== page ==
Urlaub v. Urlaub

Annotate this Case

325 N.W.2d 234 (1982)

Mary A. URLAUB, Plaintiff and Appellant, v. Donald J. URLAUB, Defendant and Appellee.

Civ. No. 10198.

Supreme Court of North Dakota.

October 20, 1982.

*235 Shirley A. Dvorak, of Mack, Moosbrugger, Ohlsen & Dvorak, Grand Forks, for plaintiff and appellant.

Neil W. Fleming, Cavalier, for defendant and appellee.


Mary Urlaub appeals from a judgment awarding her a divorce from Donald Urlaub, awarding her custody of the minor children, child support, and alimony, and dividing the marital property of the parties. We reverse that portion of the judgment relating to the division of property and payment of alimony and remand to the trial court for further proceedings.

At the time of trial Mary was 40 and Donald was 42 years of age. They had been married for 19 years. Three children, still minors, were born to the couple. Mary has had no special training and worked outside of the home on a part-time basis only. Donald farms in a partnership with his brother. The trial court awarded the farm property, which it found to be valued at $80,000, to Donald and required that he assume all encumbrances thereon. It awarded the home, which it found to be valued at $12,000, to Mary and required Donald to assume all encumbrances thereon. It awarded certain personal property to Mary and guns and sporting equipment to Donald. It further awarded to Donald all the farm implements, tools, appliances, and equipment. Mary was granted a divorce from Donald as the result of irreconcilable differences and she was awarded custody of the minor children. The trial court required Donald to pay $125 per month per child to Mary for child support until each child reaches his or her majority. In addition, the trial court required Donald to pay Mary $200 per month for alimony until her death or remarriage, whichever occurs first, but provided that when the youngest child reaches her majority the alimony payments should increase to $400 per month.

Mary raises two primary issues in her appeal. In the first issue she argues that once the trial court found that Donald intentionally gave false testimony on a material issue of fact the court should not have given credence to his further testimony on other contested matters. At issue at the trial was whether or not Donald threatened Mary with a gun. Mary testified that Donald had threatened her and that she was in fear for her life and as a result was forced to take the children and leave the couple's home. Donald testified that he did not threaten Mary. The trial court, in its memorandum opinion, which was incorporated as part of the findings of fact and conclusions of law, stated:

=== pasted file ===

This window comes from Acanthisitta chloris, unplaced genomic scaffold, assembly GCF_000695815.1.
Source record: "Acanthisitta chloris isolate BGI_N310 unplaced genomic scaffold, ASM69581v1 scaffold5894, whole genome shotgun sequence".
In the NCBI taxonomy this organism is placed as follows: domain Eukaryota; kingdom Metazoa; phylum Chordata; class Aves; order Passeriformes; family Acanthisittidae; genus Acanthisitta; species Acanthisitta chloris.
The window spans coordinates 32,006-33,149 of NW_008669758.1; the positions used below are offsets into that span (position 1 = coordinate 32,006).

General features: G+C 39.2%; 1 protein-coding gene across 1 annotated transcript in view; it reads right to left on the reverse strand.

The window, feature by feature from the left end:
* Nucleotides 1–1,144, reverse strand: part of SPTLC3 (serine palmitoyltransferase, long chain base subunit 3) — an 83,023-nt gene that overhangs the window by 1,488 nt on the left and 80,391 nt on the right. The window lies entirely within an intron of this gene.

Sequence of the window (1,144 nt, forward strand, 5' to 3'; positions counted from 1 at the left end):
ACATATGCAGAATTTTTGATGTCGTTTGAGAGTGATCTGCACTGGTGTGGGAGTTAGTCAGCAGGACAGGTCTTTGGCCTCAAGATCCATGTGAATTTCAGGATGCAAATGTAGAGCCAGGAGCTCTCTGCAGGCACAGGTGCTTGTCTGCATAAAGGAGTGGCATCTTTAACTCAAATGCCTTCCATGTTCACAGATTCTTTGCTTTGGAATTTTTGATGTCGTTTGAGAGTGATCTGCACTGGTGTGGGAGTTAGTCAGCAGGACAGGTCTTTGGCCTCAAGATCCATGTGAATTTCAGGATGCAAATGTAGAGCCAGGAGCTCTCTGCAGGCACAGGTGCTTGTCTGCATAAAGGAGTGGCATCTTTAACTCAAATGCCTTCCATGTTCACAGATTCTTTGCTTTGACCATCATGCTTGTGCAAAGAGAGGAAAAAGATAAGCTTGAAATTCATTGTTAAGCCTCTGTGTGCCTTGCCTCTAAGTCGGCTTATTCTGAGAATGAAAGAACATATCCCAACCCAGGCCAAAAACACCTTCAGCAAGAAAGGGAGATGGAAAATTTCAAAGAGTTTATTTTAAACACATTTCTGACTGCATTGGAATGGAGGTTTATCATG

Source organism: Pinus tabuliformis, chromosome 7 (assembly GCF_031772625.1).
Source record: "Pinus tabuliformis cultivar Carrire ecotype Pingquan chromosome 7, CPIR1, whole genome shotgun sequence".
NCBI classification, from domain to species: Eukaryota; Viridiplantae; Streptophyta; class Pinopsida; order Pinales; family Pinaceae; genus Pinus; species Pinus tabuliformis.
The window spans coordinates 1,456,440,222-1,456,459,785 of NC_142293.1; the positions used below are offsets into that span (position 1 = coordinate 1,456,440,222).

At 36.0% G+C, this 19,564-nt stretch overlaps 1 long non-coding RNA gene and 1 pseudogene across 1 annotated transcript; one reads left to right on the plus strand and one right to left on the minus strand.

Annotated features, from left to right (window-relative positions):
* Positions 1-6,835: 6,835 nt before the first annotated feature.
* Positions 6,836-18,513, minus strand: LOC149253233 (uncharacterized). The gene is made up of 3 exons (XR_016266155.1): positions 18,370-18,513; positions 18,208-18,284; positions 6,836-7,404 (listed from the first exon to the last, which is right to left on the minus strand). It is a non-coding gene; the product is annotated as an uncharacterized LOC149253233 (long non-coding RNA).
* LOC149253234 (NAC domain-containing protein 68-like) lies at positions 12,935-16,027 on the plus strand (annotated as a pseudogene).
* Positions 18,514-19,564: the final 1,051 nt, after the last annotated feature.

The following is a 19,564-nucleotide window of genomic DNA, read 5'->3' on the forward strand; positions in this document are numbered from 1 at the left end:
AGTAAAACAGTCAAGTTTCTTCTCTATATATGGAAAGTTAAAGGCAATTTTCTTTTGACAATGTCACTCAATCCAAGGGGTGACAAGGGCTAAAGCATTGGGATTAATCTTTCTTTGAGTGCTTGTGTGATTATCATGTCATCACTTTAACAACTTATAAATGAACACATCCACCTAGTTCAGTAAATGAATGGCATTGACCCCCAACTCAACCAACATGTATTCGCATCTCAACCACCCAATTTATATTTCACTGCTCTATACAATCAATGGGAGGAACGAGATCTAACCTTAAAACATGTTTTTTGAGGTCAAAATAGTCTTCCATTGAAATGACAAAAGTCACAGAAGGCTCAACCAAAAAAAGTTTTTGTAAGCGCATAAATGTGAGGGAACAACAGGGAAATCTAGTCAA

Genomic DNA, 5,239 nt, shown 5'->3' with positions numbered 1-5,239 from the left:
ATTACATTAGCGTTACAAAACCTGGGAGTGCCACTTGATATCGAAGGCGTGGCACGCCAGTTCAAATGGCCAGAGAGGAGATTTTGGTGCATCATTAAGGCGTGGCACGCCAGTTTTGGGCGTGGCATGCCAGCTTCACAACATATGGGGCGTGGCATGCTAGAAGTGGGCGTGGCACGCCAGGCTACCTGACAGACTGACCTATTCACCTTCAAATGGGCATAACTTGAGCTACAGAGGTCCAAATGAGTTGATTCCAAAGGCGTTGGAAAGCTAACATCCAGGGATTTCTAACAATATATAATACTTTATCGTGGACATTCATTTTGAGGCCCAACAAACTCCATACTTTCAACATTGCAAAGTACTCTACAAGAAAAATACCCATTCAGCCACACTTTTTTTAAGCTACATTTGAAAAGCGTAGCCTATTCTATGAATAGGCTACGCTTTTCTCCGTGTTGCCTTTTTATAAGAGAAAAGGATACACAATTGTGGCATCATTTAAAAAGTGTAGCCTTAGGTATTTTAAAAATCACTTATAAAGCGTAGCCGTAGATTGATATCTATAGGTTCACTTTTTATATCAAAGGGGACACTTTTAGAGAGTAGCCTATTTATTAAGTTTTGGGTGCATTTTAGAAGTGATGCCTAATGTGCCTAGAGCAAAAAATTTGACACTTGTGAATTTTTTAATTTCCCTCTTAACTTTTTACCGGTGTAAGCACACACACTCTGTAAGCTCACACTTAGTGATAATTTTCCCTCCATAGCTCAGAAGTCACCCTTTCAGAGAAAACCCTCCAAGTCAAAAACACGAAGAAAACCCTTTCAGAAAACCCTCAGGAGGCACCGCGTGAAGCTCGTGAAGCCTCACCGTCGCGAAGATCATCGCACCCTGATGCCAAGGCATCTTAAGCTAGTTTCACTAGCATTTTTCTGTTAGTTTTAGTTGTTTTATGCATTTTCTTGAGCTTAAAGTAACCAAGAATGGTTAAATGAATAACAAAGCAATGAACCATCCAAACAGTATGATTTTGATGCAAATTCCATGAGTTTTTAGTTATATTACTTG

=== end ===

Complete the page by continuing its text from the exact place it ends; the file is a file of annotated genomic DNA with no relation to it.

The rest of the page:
"They [Donald and Mary] lived together until September of 1980 at which time they separated over an incident in which he, after drinking, threatened her with a loaded gun. He gives an unconvincing denial of this."

Mary points to the testimony given by Donald that the parties' home was worth $12,000, whereas she testified that it was worth $10,000, and urges that the trial court erred because it should have either disregarded or discredited Donald's testimony as a matter of law, or the court abused its discretion in continuing to find Donald a credible witness. Other disagreements as to the value of property also appear in the record. In support of her position Mary points to a common-law maxim, falsus in uno, falsus in omnibus, i.e., false in one thing, false in everything. See Black's Law Dictionary, Fifth Edition, 1979. She notes four approaches taken by other jurisdictions to testimony in a situation in which a witness was determined to have given false testimony on a material matter:

1. The trier of fact is required to reject all of the remainder of the witness's testimony, citing A-1 Employment Service v. Jastram, 119 So. 2d 527 (La.Ct.App.1960);

*236 2. The trier of fact may reject the remainder of the witness's testimony, citing Detroit Edison Company v. Zoner, 12 Mich. App. 612, 163 N.W.2d 496 (1968);

3. The trier of fact must reject all of the testimony unless that testimony is strongly corroborated by other evidence, citing Parkel v. Union Pac. Coal Co., 69 Wyo. 122, 237 P.2d 634 (1951); and

4. Once the testimony is found to be false, the remainder of the witness's testimony may be rejected unless corroborated, citing Nehls v. Nehls, 21 Wis.2d 231, 124 N.W.2d 18 (1963).

Mary urges that we adopt the third approach, i.e., requiring that the testimony must be rejected unless the testimony is strongly corroborated by other evidence. She notes that in several instances Donald testified as to the value of property and that his testimony was either contradicted directly or was not supported by corroborating evidence.

We are not here concerned with a proposed instruction to the jury to which objection was taken.[1] The trial judge was the trier of fact, and, as a corollary, the judge of the credibility of the witnesses. The trial judge is uniquely qualified to determine the credibility of a witness with regard to the truthfulness of the various facts to which the witness testified. The trial judge, like a jury, has the opportunity to observe the demeanor of the witness and all of the other matters which are taken into consideration in determining the credibility of a witness. Unlike most jurors, the trial judge is learned in the law and is aware of the various factors which need to be taken into consideration. We need only determine whether or not the findings of the trial court are clearly erroneous under the standard set forth in Rule 52(a), N.D.R. Civ.P. We see no reason to encumber the trial judge with various rules announced by this court concerning the credibility of a witness.